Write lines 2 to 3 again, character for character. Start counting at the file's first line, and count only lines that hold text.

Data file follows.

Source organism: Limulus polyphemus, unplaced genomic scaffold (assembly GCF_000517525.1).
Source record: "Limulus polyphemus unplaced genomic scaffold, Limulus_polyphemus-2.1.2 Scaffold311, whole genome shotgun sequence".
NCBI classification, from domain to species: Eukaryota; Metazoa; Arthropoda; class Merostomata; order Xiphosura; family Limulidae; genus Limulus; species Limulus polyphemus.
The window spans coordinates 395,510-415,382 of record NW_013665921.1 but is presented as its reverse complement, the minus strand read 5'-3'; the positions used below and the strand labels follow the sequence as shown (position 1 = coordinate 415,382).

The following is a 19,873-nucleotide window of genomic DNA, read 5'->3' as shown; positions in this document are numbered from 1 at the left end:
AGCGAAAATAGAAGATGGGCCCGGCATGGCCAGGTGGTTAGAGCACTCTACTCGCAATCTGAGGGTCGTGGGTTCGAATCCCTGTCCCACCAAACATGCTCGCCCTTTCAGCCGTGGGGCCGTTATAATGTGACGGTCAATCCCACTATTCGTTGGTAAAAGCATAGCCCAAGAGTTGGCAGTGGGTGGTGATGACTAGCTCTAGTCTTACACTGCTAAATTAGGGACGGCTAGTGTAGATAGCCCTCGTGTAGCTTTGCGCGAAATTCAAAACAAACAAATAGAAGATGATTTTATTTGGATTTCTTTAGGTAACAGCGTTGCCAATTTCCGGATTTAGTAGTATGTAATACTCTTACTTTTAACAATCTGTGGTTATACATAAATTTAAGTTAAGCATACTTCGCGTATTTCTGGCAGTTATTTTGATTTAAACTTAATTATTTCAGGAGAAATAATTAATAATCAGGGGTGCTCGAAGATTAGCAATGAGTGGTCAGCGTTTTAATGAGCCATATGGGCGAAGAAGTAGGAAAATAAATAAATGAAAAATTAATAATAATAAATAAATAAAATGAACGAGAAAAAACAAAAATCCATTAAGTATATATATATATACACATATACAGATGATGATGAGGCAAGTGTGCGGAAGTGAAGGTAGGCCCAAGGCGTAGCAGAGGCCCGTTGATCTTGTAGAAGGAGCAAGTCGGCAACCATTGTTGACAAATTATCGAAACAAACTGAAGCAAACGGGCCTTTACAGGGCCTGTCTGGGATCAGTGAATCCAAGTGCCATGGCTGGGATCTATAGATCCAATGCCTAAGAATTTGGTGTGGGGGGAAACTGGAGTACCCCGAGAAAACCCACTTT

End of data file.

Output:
Source record: "Limulus polyphemus unplaced genomic scaffold, Limulus_polyphemus-2.1.2 Scaffold311, whole genome shotgun sequence".
NCBI classification, from domain to species: Eukaryota; Metazoa; Arthropoda; class Merostomata; order Xiphosura; family Limulidae; genus Limulus; species Limulus polyphemus.